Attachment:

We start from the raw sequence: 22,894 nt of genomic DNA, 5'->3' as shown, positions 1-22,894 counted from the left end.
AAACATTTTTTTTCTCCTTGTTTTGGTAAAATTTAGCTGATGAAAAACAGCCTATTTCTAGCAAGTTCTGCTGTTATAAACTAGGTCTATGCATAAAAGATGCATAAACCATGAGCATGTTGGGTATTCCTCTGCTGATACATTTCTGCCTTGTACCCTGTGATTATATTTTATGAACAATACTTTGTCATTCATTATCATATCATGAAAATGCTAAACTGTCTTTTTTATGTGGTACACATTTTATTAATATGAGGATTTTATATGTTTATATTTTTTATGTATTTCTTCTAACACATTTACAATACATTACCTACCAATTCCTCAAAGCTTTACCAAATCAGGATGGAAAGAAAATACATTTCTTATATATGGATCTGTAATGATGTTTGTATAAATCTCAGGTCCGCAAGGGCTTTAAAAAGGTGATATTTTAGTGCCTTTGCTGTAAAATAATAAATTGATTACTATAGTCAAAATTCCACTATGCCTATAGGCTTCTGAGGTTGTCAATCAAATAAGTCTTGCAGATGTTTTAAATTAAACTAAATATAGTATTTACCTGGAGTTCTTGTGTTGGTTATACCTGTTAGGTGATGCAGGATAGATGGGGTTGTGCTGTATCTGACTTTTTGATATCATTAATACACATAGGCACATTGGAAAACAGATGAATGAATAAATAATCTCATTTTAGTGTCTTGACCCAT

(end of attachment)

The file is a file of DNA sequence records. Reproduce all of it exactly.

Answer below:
We start from the raw sequence: 22,894 nt of genomic DNA, 5'->3' as shown, positions 1-22,894 counted from the left end.
AAACATTTTTTTTCTCCTTGTTTTGGTAAAATTTAGCTGATGAAAAACAGCCTATTTCTAGCAAGTTCTGCTGTTATAAACTAGGTCTATGCATAAAAGATGCATAAACCATGAGCATGTTGGGTATTCCTCTGCTGATACATTTCTGCCTTGTACCCTGTGATTATATTTTATGAACAATACTTTGTCATTCATTATCATATCATGAAAATGCTAAACTGTCTTTTTTATGTGGTACACATTTTATTAATATGAGGATTTTATATGTTTATATTTTTTATGTATTTCTTCTAACACATTTACAATACATTACCTACCAATTCCTCAAAGCTTTACCAAATCAGGATGGAAAGAAAATACATTTCTTATATATGGATCTGTAATGATGTTTGTATAAATCTCAGGTCCGCAAGGGCTTTAAAAAGGTGATATTTTAGTGCCTTTGCTGTAAAATAATAAATTGATTACTATAGTCAAAATTCCACTATGCCTATAGGCTTCTGAGGTTGTCAATCAAATAAGTCTTGCAGATGTTTTAAATTAAACTAAATATAGTATTTACCTGGAGTTCTTGTGTTGGTTATACCTGTTAGGTGATGCAGGATAGATGGGGTTGTGCTGTATCTGACTTTTTGATATCATTAATACACATAGGCACATTGGAAAACAGATGAATGAATAAATAATCTCATTTTAGTGTCTTGACCCAT